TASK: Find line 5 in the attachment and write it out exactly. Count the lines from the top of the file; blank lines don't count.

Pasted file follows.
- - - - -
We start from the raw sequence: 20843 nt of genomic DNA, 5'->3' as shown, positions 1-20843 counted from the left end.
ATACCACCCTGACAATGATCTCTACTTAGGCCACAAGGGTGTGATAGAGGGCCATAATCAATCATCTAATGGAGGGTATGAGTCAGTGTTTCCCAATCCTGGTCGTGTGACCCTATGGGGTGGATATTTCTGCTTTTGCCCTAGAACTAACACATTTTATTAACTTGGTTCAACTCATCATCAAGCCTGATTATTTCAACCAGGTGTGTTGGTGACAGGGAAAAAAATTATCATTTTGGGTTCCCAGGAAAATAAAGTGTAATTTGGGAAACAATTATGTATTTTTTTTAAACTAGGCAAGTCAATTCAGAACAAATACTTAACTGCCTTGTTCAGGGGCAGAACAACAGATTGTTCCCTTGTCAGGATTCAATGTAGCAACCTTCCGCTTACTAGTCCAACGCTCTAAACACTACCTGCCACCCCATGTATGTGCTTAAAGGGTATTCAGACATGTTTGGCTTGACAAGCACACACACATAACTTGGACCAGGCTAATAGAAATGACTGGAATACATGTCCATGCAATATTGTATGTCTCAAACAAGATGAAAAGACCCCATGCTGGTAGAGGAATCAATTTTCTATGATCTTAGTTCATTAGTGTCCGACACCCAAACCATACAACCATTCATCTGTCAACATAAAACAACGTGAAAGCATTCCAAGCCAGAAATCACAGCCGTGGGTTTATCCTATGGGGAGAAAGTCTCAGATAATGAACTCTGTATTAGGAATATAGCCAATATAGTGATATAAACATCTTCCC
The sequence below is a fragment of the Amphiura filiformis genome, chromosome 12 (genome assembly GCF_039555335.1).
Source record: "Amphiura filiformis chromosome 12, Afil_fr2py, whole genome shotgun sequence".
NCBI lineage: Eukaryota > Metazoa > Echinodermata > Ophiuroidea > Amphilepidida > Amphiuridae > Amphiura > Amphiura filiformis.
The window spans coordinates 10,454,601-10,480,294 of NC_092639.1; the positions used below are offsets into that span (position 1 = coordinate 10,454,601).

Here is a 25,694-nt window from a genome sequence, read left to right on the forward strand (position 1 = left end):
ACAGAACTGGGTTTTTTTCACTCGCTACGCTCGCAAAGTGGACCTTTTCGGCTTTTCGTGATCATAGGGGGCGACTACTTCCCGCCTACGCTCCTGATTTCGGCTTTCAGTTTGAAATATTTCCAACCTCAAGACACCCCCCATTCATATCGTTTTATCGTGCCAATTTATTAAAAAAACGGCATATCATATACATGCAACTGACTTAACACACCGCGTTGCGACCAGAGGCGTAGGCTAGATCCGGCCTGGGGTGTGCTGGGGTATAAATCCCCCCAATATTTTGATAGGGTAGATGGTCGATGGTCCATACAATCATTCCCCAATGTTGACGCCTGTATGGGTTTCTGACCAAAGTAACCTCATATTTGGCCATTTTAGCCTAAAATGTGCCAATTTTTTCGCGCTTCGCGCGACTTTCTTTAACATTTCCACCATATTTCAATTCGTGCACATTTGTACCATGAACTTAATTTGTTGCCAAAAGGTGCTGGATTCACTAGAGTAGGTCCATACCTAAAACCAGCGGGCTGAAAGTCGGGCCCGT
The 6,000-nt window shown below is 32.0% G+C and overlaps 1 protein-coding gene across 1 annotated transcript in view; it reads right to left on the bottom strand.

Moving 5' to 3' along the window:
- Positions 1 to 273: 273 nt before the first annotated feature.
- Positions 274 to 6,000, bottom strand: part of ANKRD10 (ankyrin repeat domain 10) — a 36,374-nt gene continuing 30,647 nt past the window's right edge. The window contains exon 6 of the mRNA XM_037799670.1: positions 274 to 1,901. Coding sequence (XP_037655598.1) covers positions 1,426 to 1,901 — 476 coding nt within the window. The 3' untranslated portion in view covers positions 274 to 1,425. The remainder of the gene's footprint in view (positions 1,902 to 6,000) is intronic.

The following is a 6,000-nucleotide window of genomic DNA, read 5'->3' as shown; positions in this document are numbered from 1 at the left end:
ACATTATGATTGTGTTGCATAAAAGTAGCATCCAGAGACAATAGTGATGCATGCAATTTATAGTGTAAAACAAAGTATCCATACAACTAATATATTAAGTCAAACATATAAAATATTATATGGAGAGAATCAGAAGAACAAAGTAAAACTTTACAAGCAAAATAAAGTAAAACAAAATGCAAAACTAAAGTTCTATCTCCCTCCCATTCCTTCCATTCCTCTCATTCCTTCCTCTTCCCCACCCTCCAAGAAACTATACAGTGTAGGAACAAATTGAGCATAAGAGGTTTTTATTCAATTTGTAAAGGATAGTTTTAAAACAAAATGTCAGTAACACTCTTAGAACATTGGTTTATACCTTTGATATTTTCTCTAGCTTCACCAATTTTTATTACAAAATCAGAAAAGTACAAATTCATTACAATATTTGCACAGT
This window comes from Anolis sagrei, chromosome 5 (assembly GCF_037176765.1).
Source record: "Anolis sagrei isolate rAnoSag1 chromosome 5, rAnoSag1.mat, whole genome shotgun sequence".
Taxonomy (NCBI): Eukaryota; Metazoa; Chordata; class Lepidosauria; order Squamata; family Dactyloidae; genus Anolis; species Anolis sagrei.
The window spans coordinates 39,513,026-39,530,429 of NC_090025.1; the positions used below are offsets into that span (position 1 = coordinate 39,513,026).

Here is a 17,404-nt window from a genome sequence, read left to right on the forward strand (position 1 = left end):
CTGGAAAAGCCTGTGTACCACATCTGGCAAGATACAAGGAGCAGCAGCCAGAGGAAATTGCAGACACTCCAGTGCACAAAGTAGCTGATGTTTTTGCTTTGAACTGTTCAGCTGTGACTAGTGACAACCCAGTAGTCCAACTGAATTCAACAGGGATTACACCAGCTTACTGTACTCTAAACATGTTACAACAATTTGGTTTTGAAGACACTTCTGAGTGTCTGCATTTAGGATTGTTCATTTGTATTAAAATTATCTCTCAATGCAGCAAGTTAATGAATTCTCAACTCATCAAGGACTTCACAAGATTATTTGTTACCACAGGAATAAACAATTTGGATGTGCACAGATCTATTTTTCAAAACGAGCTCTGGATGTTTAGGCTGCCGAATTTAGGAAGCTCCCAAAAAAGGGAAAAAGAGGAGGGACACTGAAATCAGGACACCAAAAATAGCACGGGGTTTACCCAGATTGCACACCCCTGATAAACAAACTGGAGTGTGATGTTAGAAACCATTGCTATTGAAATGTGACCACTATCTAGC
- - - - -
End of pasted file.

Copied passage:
NCBI lineage: Eukaryota > Metazoa > Echinodermata > Ophiuroidea > Amphilepidida > Amphiuridae > Amphiura > Amphiura filiformis.